Creating Waves of Awareness
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Encyclopaedic, modern and jargon-free, this guide to treating horses & ponies is written by an experienced homeopathic vet. It is laid out according to all the systems (blood, digestion etc). It covers constitutional remedies & types and the senses. There are chapters on the foal, infectious disesases, Behavioural problems and poisoning, as well as First aid & Emergency care. Plus a full equine Materia Medica.Invaluable guide for veterinary practitioners, equine therapists and horse owners.
FROM THE INTRODUCTORY CHAPTER
THE ORIGINS OF HOMEOPATHY
Homeopathy as we know it today and has been practised for over 200 years and was developed by the German scientist and physician Samuel Hahnemann towards the end of the 18th century.
The concept however, was by no means new even in Hahnemann’s day. He attributed the original theory to the Greek Hippocrates, the 5th century physician and “father of medicine” who, it is claimed, cured a patient dying in the final stages of cholera by using an extract of Veratrum album, the white hellebore. In toxic doses this highly poisonous plant causes dehydration, collapse and a potentially fatal gasteroenteritis, all symptoms that closely resemble those of cholera. Hippocrates noted that, “by similar things disease is produced, and by similar things administered to the sick, they are healed of their disease,” the principal of “like cures like” as rediscovered by Dr Samuel Hahnemann.
THE IMPORTANCE OF SYMPTOMS
The key to using homeopathic remedies successfully is to observe the patent and the patient’s symptoms in order to find the correct remedy that will then interact with the vital force and instigate the healing process. Homeopaths group these symptoms into different categories to make the task a little easier.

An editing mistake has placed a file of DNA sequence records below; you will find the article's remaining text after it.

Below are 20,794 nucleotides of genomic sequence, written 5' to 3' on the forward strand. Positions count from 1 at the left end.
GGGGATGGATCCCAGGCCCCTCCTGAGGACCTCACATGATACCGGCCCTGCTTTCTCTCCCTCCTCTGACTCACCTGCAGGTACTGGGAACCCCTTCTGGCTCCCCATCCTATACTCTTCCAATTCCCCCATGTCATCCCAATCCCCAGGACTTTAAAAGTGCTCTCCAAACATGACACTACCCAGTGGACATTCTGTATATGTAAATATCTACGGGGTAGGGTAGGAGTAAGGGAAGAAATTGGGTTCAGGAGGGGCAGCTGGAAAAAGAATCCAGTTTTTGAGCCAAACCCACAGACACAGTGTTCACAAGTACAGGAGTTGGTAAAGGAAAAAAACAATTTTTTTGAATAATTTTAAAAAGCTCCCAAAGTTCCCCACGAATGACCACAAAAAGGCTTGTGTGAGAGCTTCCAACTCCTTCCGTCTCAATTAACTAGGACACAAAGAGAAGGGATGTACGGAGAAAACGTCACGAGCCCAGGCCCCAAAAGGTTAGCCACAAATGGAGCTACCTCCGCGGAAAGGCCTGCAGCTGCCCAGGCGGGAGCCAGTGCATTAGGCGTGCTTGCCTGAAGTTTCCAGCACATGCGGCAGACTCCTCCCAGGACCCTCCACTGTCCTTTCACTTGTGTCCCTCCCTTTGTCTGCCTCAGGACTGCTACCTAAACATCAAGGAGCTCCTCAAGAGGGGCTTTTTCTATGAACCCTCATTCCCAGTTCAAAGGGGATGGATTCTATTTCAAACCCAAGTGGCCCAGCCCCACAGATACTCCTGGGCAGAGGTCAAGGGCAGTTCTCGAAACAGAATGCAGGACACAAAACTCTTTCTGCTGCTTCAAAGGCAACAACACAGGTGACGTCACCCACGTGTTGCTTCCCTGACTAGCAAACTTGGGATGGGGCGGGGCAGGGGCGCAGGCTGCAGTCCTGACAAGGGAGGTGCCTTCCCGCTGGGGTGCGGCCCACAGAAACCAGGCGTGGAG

Local symptoms refer to a particular area of the body or organ system such as the elbow, back, eye, bladder or skin for example.
General symptoms reflect the signs shown by the patient as a whole and might include appetite, thirst, physical appearance, observation on the gait and posture, effects of hot and cold or wet and dry and how the symptoms might vary with the time of year or day.
Mental symptoms reflect the animal’s emotional or behavioural state. These might include fear, restlessness, sadness, aggressive behaviour or excitability.
It is also vital to take into account specific characteristics of some of the symptoms. For example where there is a nasal discharge you should note its colour (white, clear, green, yellow), consistency (thin, runny, thick, sticky) and odour if present.
Factors that modify the individual symptoms must also be taken into account. These are termed modalities and are divided into two categories.
-- Aggravations which make the symptoms worse
-- Ameliorations which ease the symptoms
Examples of modalities include the effect of rest or movement, the time of day and the effect of hot or cold and much more...
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